How to Zap a Time-Wasting, Money-Losing Business Enemy

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Don't waste time and energy on this copywriting bandit...


“I have all the marketing books and info but still have a problem in the actual ‘doing’ — I still struggle to create that perfect ad/leaflet/flyer…”
 

If this sounds like you, then you may be encouraged to hear you are not alone. Judging by the emails in my Inbox, it’s a common concern. So what are you supposed to do?

The Perfect Ad Does NOT Exist

Well, first I’d say it is important to understand there is NO such thing as the ‘perfect’ ad/leaflet/flyer/blog post. (In fact, when pushed, I’d go so far as saying NOTHING is perfect.) Even the most successful copywriters and marketers don’t always hit bull’s eye with their first attempt. Some have produced outright failures. Many more than once.

The thing to remember is that even professional copywriters are continually tweaking and testing their copy. After all, it really is the ONLY sure-fire way to ensure they are left with the best possible draft.

I myself might go through several drafts before I think I’m on to a winner. And that’s before I’ve even thought about testing the copy. (You DO test your campaigns, don’t you?!) 

Why Perfectionism Could Be Your Worst Enemy 

Eugene Delacroix once said:“The artist who aims at perfection in everything achieves it in nothing.” 

In other words, if you’re always trying to make your book perfect, you’ll never get it published.

Okay, my hands are firmly up in the air. I AM a wee bit of a perfectionist. Oh alright, a BIG perfectionist. At least for 99% of the time. The thing is, I’ve learned (the hard way) that spending hours choosing the best words only to go back and substitute them because I think they’re not good enough does nothing for my confidence levels, let alone my business. So I’ve had to appreciate that, just as time is of the essence, perfectionism is a fool’s game. 

I’m NOT saying writing any old tosh will do. Just try not to be so hard on yourself the first time round. A first draft is just that; a first draft. You shouldn’t expect to have to dot every ‘i’ and cross every ‘t’ with an initial attempt. To be successful, marketing copy needs to be slowly baked, and then tested and reworked — again and again until it hits the right spot. The idea is to get something … ANYTHING written down, rather than nothing at all.

I know this because, as I’ve said, I’ve been guilty of staring at a few blank pages myself. And I know only too well that perfectionism is closely related to procrastination (oh, and how I have mastered the art of the latter, too!). 

It is sad to think of just how long it took me to realise that it’s more productive to aim for ‘good’ and then aim for ‘better’, rather than trying to produce from the outset THE perfect marketing piece or article or whatever it was I was working on at the time.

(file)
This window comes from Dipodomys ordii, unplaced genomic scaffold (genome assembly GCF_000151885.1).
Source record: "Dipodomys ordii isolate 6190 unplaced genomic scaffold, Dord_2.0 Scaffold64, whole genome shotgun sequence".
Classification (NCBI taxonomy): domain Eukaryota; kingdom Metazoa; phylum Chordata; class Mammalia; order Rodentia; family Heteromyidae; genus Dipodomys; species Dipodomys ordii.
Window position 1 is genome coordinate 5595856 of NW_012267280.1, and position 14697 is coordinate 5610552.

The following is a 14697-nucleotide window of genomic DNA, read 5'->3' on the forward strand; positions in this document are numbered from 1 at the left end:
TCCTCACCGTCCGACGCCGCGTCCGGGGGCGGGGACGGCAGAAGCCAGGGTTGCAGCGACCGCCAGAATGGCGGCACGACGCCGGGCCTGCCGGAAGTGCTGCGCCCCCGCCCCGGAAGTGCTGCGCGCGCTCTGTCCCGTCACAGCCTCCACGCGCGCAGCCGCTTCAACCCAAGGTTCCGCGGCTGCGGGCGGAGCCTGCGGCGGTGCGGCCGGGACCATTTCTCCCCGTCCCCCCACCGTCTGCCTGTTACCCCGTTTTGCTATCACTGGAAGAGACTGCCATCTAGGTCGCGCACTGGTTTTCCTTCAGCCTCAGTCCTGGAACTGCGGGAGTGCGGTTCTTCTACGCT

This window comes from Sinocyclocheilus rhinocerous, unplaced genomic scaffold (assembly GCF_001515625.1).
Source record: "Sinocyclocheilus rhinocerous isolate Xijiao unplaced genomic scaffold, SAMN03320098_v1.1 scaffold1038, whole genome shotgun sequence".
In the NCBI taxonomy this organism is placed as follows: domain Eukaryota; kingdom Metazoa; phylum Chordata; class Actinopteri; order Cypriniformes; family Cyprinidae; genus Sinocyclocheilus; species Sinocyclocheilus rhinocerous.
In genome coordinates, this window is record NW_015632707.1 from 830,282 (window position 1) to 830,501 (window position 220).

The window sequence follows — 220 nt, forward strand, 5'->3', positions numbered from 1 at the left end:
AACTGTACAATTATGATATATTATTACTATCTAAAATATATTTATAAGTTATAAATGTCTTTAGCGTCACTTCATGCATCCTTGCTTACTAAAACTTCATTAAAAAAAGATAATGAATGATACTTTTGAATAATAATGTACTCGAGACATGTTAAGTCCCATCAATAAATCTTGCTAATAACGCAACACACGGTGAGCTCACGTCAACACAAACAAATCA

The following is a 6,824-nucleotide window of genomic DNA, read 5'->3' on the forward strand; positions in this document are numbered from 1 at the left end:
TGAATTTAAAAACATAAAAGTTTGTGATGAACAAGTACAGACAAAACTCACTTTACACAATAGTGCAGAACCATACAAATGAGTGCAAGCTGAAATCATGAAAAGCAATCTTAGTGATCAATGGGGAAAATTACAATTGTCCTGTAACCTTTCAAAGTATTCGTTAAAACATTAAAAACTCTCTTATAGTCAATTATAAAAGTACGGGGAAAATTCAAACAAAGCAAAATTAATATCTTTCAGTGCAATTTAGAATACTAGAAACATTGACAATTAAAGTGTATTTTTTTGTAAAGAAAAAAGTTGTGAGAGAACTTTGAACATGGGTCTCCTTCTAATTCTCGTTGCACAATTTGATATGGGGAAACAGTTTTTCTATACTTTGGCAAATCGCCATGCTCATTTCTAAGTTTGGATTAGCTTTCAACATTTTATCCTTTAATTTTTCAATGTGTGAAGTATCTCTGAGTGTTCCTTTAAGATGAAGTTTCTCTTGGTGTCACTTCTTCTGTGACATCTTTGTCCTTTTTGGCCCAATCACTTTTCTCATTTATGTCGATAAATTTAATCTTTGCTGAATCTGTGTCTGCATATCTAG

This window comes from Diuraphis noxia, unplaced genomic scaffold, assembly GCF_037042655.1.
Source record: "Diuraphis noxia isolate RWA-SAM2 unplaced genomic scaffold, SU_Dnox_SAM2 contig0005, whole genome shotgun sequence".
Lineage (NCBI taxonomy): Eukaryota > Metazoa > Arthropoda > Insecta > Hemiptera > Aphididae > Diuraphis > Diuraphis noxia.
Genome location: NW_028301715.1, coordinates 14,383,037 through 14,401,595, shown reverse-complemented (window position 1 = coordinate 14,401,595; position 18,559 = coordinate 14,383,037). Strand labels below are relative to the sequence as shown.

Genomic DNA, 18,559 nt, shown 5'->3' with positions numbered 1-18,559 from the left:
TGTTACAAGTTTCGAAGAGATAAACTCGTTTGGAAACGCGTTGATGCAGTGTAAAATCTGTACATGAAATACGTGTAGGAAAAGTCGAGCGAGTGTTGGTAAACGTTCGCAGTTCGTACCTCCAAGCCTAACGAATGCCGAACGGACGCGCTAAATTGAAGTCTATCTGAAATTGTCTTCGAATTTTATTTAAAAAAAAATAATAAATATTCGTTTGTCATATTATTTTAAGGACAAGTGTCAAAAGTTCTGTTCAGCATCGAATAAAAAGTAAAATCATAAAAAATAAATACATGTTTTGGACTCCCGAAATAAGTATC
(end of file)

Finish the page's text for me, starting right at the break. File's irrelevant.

If you worry about being perfect in everything you do, you will NEVER get round to the part that counts: Attracting new customers and making actual sales. 

So forget about creating the ‘perfect’ ad/leaflet/flyer/blog post, and instead strive for completion. Your business will thank you for it.

Here’s something to try from today onwards: 

1. Set aside time each week for tackling your marketing collateral. For example, Friday afternoons.

2. Keep this time free of any distractions. Close your email program and let the answer machine take your calls. 

3. Buy a timer and give yourself exactly three hours to work on your ad/leaflet/flyer/blog. It can be less, but no more.

4. Once your time is up. Stop. Then give yourself permission to forget about that piece of copy until next week. It doesn’t matter if it isn’t finished. It’s a ‘work in progress’. You can finish it next week. And if it IS a complete draft, put it aside for a few days and then re-read it for sense and errors. 

At the end of the day, it’s about not allowing perfectionism to trap or hold you back from working toward your marketing goals. Take a shot and do the best you can. It may not be ‘perfect’ but I’m sure it’s more than good enough. Even if it isn’t just yet, you can always fine tune things later on — when you will have constructive feedback from your customers, say, and thus more information to work with.

By Tracey Dooley, Copywriter | Editor | Proofreader

bullet_grn_brwn Want more detailed step-by-step help, with examples you can model for your business? See my fast-track audio programme, Better Writing Skills 101 — Write Your Way to Blockbuster Results and BOOST Business to Boot:

(Why struggle needlessly when you can get expert affordable mentoring and have fun attracting clients easily?) 

© 2009–2017 T Dooley, All Rights Reserved

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